Knowing our strengths and weaknesses helps weather climate change

An expert panel on how Canadians cope with the day-to-day realities of climate change was released last week, and the Yukon has a place at the table. “When elders and youth go out on the land together, it teaches valuable survival skills,” said Dr. Bronwyn Hancock, associate vice president of Research Development at Yukon College.

With over a decade of northern climate research under her belt, Dr. Hancock stressed the importance of traditional knowledge and strong community in dealing with changes to the environment. “We talked about how practicing traditional cultures supports resilience. It increases social cohesion,” said Dr. Hancock.

As residents of a designated “vulnerable region” that is susceptible to climate change, Yukoners have some advantages over other Canadians because we’re used to it: Dr. Hancock explained, “Northerners have been adapting for generations. It’s part of being a northerner … [it] is part of the culture. So, in some ways, some of these adaptation actions that we’re taking haven’t been traditionally labelled as climate change adaptations—they’re just ways of continuing to live in a place we love, following as closely as we can to a lifestyle we’ve learned.”

The panel cited a case study in Old Crow and found that in order to really understand a region’s ability to adapt to their changing environment, researchers need to take factors into account that aren’t always associated with the field of climate research. Accessibility of social services and social cohesion, for example. Dr. Hancock said that if we’re relying on the land to support our diets, it makes survival easier if, for example, there’s a disruption to grocery food supply because of a landslide cutting off highway access.

Differences were found between how northerners address climate change as compared to other parts of Canada. “One of the big differences we noted … was that in the North, we’re really often more concerned about slow-onset climate change impacts—things like permafrost thaw and species migration.”

“In southern Canada, the focus is often on extreme or catastrophic events like flooding.”

She said that adaptations to climate events in the North are more driven by everyday climate impacts. “We see that influence how we harvest country foods, travel on the land, etc.

“I think our concerns in the North are around climate impacts on ways of life, as well as the impacts of things like permafrost thaw on our roads and buildings, and the way we travel across the land.”

The specific region that we live in also influences what we prioritize in emergency situations. Dr. Hancock said that this depends on whether we’re talking about northerners practicing traditional ways of life, or more “urban” northerners living in bigger centres like Whitehorse.

“From smaller communities, we hear a lot about safety of travel on the land, how Elders can’t predict things like weather patterns or ice break-up the way they used to, how animals are moving across the land differently or fish are migrating differently, etc.” She said that in more urban areas things are a bit different. “We hear more about how the ways we move in the city and the buildings we live in contribute to increasing or reducing our carbon footprints, and about food production through things like greenhousing.”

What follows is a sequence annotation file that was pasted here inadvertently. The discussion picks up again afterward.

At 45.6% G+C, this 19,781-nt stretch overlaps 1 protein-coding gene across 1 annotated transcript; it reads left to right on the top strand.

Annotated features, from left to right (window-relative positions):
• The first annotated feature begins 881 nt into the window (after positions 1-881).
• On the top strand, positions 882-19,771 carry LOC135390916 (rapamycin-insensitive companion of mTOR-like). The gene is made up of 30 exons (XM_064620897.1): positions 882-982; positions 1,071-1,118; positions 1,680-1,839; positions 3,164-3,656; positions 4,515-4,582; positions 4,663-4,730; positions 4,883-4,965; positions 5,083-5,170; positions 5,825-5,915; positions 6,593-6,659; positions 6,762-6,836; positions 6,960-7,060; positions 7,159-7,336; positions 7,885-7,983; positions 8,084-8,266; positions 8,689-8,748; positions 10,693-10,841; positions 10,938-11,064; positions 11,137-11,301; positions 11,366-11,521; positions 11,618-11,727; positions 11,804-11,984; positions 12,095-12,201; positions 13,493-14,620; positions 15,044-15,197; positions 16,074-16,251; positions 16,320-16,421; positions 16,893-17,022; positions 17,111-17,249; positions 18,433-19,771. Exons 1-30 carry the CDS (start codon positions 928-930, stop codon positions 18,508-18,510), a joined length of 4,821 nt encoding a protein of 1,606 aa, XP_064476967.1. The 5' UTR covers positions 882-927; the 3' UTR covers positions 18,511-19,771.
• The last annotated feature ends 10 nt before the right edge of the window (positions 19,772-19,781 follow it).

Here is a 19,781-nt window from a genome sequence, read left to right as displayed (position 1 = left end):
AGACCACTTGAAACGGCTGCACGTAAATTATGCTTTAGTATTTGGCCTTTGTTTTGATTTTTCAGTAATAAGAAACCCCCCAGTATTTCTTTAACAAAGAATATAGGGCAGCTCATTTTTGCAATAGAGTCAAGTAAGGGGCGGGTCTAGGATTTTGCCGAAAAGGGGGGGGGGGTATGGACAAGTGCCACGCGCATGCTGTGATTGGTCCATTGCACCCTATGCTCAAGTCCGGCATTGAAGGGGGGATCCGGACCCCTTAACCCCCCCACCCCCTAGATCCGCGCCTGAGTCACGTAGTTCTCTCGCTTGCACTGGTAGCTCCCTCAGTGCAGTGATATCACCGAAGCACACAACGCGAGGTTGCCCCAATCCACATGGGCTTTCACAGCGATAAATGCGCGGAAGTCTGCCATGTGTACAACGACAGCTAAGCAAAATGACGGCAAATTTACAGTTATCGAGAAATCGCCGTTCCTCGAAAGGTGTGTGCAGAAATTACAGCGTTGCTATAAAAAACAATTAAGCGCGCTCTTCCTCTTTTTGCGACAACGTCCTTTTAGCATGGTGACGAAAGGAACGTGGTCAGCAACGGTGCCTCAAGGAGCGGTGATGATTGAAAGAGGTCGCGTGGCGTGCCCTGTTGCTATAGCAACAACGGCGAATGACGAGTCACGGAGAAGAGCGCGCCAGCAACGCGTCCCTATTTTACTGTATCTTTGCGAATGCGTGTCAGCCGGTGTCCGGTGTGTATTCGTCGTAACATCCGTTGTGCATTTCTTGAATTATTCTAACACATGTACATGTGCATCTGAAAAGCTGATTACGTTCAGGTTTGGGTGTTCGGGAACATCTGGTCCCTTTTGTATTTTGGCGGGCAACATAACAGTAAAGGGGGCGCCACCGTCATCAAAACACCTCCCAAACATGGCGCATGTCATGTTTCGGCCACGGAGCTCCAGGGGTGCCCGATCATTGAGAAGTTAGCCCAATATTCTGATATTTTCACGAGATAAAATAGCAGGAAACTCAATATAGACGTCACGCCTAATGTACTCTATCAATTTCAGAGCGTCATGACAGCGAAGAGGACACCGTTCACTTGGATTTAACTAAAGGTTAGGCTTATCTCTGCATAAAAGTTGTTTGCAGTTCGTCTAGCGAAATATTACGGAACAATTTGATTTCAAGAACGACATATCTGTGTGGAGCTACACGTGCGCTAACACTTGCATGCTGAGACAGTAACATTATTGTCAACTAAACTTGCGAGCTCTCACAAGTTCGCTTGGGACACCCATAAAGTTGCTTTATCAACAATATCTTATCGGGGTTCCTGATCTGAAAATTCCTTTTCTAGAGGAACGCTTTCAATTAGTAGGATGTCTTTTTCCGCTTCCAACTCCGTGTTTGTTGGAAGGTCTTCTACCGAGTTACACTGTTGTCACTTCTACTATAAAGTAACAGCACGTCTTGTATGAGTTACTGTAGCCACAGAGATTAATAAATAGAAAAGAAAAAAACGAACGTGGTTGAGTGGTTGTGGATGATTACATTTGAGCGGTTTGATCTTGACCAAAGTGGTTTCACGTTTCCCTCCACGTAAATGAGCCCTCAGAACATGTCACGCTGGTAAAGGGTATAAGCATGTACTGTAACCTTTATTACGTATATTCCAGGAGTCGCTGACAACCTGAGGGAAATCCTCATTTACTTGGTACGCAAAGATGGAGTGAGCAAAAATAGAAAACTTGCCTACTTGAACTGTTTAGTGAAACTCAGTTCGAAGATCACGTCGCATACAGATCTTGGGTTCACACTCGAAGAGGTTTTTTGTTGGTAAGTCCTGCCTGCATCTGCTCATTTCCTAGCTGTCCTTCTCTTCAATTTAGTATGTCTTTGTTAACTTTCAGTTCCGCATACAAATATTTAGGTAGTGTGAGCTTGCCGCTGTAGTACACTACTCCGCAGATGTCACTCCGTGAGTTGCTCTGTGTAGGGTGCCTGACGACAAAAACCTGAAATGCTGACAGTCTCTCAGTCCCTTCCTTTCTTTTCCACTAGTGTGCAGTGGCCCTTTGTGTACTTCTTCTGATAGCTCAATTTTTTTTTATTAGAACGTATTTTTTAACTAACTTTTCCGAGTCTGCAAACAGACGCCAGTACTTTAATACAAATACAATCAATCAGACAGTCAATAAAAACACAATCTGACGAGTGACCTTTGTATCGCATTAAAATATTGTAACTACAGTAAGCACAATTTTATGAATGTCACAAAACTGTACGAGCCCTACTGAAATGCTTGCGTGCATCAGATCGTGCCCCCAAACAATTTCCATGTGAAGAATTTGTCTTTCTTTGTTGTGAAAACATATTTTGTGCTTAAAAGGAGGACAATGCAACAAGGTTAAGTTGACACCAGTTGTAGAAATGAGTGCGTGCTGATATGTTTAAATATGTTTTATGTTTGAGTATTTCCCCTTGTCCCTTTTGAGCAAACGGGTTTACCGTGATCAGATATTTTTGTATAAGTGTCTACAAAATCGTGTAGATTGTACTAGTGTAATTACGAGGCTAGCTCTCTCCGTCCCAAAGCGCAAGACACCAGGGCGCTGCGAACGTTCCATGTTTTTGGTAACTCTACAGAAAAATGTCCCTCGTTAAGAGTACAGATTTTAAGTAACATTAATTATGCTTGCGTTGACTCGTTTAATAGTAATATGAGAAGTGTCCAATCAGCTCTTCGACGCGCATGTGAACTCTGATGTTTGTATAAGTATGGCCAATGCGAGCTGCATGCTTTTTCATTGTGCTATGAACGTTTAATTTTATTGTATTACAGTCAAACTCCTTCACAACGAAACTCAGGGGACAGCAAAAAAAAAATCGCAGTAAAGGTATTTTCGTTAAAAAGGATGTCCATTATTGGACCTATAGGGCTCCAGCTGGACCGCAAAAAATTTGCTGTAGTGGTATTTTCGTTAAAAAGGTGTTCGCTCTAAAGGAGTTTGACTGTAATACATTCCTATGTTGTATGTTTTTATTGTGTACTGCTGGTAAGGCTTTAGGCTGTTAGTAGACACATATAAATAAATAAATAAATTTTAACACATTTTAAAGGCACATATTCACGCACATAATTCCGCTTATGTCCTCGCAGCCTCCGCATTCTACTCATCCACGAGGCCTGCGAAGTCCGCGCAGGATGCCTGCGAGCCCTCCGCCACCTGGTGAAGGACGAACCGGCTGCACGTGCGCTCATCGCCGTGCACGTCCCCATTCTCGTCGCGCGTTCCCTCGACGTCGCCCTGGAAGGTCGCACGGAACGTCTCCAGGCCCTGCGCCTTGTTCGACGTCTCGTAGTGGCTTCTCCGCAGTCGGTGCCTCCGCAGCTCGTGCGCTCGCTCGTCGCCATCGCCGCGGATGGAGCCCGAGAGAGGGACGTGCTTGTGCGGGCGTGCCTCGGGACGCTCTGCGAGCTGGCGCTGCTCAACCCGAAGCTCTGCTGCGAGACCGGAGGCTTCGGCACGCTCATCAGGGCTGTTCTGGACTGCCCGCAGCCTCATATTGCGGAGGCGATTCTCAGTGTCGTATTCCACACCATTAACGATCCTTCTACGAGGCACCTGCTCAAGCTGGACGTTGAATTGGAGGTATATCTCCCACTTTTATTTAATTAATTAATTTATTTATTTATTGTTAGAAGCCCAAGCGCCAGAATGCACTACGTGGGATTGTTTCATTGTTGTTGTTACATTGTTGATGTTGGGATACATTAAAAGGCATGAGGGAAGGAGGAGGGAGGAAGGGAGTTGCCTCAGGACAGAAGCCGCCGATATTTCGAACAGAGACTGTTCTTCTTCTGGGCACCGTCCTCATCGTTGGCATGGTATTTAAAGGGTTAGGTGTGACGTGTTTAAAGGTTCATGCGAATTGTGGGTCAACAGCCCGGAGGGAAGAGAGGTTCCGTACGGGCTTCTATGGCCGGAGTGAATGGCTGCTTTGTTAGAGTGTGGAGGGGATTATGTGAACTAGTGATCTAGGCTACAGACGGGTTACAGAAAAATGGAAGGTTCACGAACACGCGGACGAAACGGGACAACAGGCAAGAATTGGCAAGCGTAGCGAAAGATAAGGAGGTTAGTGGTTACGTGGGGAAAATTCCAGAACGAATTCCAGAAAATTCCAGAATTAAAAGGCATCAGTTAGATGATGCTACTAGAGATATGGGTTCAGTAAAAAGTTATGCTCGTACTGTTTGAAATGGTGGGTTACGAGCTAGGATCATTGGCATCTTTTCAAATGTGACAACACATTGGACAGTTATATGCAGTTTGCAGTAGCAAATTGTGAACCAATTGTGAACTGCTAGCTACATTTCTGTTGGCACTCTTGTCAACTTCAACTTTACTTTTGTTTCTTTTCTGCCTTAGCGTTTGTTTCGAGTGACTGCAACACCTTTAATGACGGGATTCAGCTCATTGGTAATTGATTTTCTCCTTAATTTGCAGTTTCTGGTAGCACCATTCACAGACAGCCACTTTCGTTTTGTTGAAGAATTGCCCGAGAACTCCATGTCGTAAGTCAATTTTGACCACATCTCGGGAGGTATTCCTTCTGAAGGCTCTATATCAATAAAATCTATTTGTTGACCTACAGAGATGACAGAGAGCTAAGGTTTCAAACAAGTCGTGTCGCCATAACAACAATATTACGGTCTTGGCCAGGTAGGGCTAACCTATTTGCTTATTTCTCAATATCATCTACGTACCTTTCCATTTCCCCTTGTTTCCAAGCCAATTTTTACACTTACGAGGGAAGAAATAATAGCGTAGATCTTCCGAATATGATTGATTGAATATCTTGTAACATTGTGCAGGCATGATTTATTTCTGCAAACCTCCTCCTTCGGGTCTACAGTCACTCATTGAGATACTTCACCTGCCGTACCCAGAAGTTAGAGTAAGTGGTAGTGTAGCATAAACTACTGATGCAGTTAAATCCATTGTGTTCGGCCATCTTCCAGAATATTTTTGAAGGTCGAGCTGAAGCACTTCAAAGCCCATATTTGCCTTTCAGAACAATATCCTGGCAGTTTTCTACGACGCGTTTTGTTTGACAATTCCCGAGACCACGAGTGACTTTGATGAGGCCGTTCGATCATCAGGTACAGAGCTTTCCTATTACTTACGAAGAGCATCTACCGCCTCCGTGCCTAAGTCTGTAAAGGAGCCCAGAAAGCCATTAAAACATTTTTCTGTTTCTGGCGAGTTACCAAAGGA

Dr. Hancock is optimistic about a number of ongoing local projects: “I think there is actually a lot of good work happening on the ground here—lots of land-based programming, urban food-production initiatives, etc.”  She said that while this is a big, complex and sometimes overwhelming issue, the indicators that the panel came up with give smaller, tangible actions that can be taken to start to chip away at it.

“Identifying useful and relevant research questions together means that we can do a better job of collecting information that is useful in creating solutions.”

She also said that funding is available for northern communities that want to develop and implement environmentally focused community-based monitoring programs. “The collection of the data that community-based monitoring programs assemble is inherently community-relevant, because they’re designed by the community to meet community data needs.”

This type of co-operation also provides access to data in data-sparse areas. “This data is essential for good modelling of climate impacts and the creation of adaptation solutions that really are tailored to respond to local needs.”

Dr. Hancock brought her northern perspective as one of four academics on the 22 member panel that also included representatives from Ryerson University, University of New Brunswick and Simon Fraser University. Guidelines were proposed, along with a call to action for collaboration between government, Indigenous Peoples, the private sector and the public on climate change.

The study gauges the impact that environmental changes are having on Canadians, by looking for indicators as a guide to finding solutions so that Canadians can better deal with changes in the environment, as they come. The group came up with 54 broad measures, including 19 focus points for action and evaluation of how communities across the country are holding up.

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